MYAWAKI FOREST IN CAMBRIDGE, MASS. Written by: Leslie Duthie It is a beautiful 50′ circle of green in the dry park. Despite the severe drought, the trees look good and…
First Step to Maintain Biodiversity? Acknowledge Indigenous Knowledge as Science Written by: ELA Director, Mads McELgunn, MA Since reading Robin Wall Kimmerer’s 2013 book, Braiding Sweetgrass, I’ve been patiently waiting…
Restoring a Pitch Pine-Oak Upland Forest at Norcross Wildlife Sanctuary Written by: Dan Wilder, Director of Wildlife Ecology, Norcross Wildlife Foundation Norcross Wildlife Foundation is located in south-central Massachusetts and…
By Leslie Duthie
Ferns are the ancient plants in our landscapes. Every time we walk into the woodlands or drive along a country road, we see them. They cover old stone walls and flourish in wetlands and meadows. Yet, how often do we think of using them in our gardens?
By Heather McCargo
The seeds of wild plants have a different set of needs than those of common garden and vegetable species. However, an understanding of the specific requirements for successful propagation and knowledge of some propagation techniques will help assure success.
By Cathy Weston
No matter how thorough the weeding job, there are always more — weeds, invasives, or garden thugs. Sometimes it seems like the work is never-ending. “There is always more” could be the sub-title of this gardener’s life and the life of every gardener I know. When I get discouraged, I try to remember that there is always more joy to gardening, too.
By Marie Chieppo
The demand for native plants by homeowners, designers and people in the green industry is steadily rising. Enhancing our properties’ wildlife support functions doesn’t require an absence of ornamentals and other plantings we enjoy. Some straight species and cultivars with high ecological value can provide a lot. Taking it a step further, Doug Tallamy advocates for the repurposing of “America’s lawnscape” for ecologically productive use.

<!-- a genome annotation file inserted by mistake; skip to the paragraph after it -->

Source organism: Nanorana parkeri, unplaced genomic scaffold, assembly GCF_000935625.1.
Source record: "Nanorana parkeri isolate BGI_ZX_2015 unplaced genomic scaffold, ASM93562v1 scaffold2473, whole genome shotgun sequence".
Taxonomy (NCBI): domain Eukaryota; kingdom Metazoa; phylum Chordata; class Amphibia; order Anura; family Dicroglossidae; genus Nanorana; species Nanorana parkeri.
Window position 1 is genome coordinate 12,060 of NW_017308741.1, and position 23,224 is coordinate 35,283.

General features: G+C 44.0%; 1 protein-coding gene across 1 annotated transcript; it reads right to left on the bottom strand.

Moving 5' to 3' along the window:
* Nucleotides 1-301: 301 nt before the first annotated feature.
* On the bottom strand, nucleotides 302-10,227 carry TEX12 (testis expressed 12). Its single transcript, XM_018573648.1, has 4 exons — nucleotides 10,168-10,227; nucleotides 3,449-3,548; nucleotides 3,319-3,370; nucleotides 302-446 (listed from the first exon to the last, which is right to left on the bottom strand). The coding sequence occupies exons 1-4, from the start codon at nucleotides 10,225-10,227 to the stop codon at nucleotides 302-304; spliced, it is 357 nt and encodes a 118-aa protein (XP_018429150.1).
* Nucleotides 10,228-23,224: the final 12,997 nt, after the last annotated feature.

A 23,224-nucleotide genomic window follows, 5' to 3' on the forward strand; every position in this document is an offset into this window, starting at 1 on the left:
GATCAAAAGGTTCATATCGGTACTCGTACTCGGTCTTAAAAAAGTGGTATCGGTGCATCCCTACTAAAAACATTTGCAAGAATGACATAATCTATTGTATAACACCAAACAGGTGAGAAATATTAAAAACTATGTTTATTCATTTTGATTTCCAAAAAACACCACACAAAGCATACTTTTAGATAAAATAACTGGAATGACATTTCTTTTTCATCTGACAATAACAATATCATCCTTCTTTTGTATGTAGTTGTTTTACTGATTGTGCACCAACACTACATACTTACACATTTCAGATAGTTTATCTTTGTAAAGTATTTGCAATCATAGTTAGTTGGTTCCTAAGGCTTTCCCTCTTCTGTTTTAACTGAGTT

Favorite plants that a gardener can depend on year in year out are the hallmark of sustainable gardens. Whether it’s a workhorse in the garden or it shines when other plants have drooped, we all have beloved plants. Learn about some ELA members’ favorite native plants.
By Victoria Wallace and Alyssa Siegel-Miles
Interest in native plants and sustainable landscaping has exploded over the last decade. Through our UConn Extension Sustainable Turf & Landscape program, we provide practical science-based information to support the sustainability goals of Connecticut green industry professionals and home gardeners. With that in mind, we developed a free online guide of 44 pages of plant lists for every location matched with vibrant photographs.
Photographers from across the country submitted nearly 200 images to ELA’s 2021 Spotlight on Natives Photography Contest. Each sought to capture the special allure of native plants – the unique structure of trunks, stems, leaves, blossoms, seeds; the juxtaposition of native plants in groupings; and the interaction of pollinators with native plants. This year’s entries again encompassed an outstanding array of plants and habitats.
By Leslie Duthie
Americans love their lawns yet they provide minimal habitat or ecological value for anything other than humans. From an ecological standpoint, I started to rethink the importance of the “lawn” and to consider a smaller lawn and? or? lawn alternatives that do not require fertilizer, water, or much mowing. Ultimately, I decided the best solution would be to replace the lawn with new gardens.
By Sam Hoadley
Echinacea, commonly known as coneflower, is experiencing a horticultural renaissance thanks to plant breeders’ hybridization work resulting in the flood of new Echinacea cultivars to the horticultural market. While many of these plants look fantastic on paper, Mt. Cuba aimed to assess their actual garden performance and document their ability to attract insect pollinators.